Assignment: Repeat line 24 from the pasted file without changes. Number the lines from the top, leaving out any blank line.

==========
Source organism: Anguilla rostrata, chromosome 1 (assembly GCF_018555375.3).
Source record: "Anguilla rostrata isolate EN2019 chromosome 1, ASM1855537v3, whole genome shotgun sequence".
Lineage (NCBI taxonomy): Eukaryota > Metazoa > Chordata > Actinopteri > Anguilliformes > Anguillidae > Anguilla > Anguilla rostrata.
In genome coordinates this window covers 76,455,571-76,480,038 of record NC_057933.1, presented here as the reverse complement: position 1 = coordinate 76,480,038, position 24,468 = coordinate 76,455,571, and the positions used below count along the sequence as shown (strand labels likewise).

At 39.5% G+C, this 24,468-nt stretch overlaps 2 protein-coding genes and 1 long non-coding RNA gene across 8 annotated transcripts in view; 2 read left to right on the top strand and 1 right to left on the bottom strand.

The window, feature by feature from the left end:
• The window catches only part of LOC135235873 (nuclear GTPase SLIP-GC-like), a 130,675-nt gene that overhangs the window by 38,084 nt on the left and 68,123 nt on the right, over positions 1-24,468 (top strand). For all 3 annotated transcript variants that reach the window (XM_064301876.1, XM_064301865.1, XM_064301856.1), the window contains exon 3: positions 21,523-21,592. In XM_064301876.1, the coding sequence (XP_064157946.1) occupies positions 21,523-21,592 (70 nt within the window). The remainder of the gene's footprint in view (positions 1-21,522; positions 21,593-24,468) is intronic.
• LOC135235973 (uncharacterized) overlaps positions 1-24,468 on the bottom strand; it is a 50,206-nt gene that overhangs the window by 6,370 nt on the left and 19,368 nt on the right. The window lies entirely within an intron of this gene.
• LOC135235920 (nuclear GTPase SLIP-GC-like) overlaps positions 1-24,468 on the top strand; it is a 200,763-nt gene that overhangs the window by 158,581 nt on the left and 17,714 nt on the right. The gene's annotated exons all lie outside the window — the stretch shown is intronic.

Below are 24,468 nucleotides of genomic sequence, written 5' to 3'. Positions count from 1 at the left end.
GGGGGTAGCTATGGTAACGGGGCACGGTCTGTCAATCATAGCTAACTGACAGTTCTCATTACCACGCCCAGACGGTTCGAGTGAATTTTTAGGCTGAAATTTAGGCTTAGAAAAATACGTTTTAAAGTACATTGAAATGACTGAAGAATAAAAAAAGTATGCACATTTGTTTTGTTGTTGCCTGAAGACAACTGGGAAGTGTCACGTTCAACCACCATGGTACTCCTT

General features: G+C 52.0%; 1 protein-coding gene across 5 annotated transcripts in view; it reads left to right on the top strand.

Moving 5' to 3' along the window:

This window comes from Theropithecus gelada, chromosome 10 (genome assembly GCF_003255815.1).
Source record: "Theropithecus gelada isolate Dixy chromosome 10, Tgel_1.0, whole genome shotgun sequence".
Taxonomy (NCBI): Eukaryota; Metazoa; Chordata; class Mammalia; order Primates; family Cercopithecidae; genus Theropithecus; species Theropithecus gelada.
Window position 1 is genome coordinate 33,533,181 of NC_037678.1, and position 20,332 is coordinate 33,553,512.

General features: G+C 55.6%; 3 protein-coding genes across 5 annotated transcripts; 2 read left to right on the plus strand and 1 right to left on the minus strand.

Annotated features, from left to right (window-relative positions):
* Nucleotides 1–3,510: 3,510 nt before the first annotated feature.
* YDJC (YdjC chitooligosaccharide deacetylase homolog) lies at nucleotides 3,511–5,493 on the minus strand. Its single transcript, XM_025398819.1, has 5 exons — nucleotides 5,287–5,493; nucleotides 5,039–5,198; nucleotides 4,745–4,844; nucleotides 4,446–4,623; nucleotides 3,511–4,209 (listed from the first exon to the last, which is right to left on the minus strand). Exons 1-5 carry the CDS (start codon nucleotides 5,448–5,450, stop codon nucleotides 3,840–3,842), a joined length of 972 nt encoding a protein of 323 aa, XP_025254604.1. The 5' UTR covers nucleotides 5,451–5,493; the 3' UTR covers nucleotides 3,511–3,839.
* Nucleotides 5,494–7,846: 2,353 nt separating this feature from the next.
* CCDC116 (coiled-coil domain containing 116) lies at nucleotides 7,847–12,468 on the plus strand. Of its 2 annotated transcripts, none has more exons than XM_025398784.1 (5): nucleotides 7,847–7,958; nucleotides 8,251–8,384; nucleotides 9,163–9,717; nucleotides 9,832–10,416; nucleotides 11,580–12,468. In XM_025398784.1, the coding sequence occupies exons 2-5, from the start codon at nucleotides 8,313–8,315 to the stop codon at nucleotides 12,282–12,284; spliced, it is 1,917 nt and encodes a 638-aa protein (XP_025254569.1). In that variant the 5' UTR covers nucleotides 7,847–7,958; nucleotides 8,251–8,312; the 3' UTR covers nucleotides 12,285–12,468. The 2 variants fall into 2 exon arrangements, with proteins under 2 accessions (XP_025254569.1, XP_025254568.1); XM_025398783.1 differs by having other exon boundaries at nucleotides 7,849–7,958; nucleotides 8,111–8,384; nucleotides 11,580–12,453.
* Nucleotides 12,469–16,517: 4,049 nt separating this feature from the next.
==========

* Nucleotides 12,469–16,517: 4,049 nt separating this feature from the next.